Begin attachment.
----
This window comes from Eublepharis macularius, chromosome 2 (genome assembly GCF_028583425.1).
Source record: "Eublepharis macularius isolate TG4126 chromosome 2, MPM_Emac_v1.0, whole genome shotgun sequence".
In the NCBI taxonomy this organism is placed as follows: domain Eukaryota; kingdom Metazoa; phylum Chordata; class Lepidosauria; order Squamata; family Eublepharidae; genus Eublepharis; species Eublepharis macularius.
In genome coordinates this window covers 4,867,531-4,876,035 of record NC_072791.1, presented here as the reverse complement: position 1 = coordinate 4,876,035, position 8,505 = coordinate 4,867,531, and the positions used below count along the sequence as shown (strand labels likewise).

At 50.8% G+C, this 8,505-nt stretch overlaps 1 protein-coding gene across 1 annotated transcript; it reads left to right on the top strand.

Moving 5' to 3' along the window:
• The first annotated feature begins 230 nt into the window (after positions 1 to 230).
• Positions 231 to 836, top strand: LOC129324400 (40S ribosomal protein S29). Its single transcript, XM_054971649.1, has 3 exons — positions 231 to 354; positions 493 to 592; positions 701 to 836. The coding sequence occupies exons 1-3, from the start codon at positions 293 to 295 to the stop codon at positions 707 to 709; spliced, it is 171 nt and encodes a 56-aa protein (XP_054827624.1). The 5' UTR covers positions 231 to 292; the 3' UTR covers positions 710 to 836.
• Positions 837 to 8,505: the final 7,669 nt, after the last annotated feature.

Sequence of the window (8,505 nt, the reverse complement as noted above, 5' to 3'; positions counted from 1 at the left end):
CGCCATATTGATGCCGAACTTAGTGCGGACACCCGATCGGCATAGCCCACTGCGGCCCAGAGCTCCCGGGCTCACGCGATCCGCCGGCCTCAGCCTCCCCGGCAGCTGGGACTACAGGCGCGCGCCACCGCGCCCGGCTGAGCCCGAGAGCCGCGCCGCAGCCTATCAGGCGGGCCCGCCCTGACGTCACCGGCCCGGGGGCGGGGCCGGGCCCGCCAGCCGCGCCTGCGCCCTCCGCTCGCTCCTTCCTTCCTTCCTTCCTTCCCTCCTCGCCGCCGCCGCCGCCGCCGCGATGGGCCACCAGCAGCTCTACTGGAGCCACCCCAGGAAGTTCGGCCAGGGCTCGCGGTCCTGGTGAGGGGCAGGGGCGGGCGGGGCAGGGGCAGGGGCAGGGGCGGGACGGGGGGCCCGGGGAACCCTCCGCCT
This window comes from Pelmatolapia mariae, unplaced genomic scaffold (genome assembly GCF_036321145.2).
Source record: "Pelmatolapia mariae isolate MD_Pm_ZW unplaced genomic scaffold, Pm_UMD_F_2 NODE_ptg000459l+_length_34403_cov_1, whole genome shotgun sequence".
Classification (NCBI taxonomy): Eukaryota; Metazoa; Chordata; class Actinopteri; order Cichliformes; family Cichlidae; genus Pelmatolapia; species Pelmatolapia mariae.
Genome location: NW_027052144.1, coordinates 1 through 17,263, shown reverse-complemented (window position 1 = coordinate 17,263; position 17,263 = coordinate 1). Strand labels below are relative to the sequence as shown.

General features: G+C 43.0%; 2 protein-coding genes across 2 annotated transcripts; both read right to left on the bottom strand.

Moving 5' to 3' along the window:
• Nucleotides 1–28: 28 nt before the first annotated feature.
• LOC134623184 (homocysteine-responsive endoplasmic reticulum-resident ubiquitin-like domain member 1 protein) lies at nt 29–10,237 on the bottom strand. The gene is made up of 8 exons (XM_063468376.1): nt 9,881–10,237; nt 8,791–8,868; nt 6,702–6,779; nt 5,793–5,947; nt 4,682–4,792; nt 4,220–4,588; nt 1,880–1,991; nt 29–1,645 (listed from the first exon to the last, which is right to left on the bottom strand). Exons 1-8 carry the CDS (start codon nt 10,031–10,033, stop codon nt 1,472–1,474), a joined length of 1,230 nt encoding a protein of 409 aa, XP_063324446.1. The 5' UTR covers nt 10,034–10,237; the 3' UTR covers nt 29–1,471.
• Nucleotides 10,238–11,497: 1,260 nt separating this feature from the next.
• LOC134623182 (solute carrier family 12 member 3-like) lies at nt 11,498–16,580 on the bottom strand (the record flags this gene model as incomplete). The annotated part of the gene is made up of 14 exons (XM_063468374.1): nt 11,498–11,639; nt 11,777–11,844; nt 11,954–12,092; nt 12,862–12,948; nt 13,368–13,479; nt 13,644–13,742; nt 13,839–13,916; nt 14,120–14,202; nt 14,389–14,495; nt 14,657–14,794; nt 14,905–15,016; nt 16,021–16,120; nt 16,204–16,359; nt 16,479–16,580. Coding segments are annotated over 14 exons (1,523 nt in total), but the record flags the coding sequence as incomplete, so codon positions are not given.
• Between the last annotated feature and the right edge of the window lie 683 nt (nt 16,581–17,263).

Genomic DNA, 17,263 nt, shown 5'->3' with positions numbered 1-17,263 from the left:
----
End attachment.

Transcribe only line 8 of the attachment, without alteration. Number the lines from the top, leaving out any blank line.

• Positions 231 to 836, top strand: LOC129324400 (40S ribosomal protein S29). Its single transcript, XM_054971649.1, has 3 exons — positions 231 to 354; positions 493 to 592; positions 701 to 836. The coding sequence occupies exons 1-3, from the start codon at positions 293 to 295 to the stop codon at positions 707 to 709; spliced, it is 171 nt and encodes a 56-aa protein (XP_054827624.1). The 5' UTR covers positions 231 to 292; the 3' UTR covers positions 710 to 836.